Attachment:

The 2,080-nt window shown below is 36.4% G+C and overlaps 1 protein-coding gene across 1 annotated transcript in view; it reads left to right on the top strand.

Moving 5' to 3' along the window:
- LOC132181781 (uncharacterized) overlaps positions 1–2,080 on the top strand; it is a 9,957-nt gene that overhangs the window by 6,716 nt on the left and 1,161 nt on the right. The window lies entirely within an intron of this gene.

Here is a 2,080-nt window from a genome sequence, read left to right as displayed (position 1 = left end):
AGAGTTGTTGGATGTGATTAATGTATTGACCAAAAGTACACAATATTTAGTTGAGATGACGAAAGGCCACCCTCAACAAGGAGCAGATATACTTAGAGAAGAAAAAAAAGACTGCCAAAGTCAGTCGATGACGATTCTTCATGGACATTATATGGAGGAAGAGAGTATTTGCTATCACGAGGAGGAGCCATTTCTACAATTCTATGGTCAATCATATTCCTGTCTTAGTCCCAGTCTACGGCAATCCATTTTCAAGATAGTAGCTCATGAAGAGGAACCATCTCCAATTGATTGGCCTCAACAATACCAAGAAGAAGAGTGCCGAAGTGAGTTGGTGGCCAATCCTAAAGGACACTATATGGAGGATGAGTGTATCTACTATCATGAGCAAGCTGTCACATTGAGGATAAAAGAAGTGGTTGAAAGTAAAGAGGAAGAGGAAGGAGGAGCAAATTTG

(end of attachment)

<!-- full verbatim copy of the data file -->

The 2,080-nt window shown below is 36.4% G+C and overlaps 1 protein-coding gene across 1 annotated transcript in view; it reads left to right on the top strand.

Moving 5' to 3' along the window:
- LOC132181781 (uncharacterized) overlaps positions 1–2,080 on the top strand; it is a 9,957-nt gene that overhangs the window by 6,716 nt on the left and 1,161 nt on the right. The window lies entirely within an intron of this gene.

Here is a 2,080-nt window from a genome sequence, read left to right as displayed (position 1 = left end):
AGAGTTGTTGGATGTGATTAATGTATTGACCAAAAGTACACAATATTTAGTTGAGATGACGAAAGGCCACCCTCAACAAGGAGCAGATATACTTAGAGAAGAAAAAAAAGACTGCCAAAGTCAGTCGATGACGATTCTTCATGGACATTATATGGAGGAAGAGAGTATTTGCTATCACGAGGAGGAGCCATTTCTACAATTCTATGGTCAATCATATTCCTGTCTTAGTCCCAGTCTACGGCAATCCATTTTCAAGATAGTAGCTCATGAAGAGGAACCATCTCCAATTGATTGGCCTCAACAATACCAAGAAGAAGAGTGCCGAAGTGAGTTGGTGGCCAATCCTAAAGGACACTATATGGAGGATGAGTGTATCTACTATCATGAGCAAGCTGTCACATTGAGGATAAAAGAAGTGGTTGAAAGTAAAGAGGAAGAGGAAGGAGGAGCAAATTTG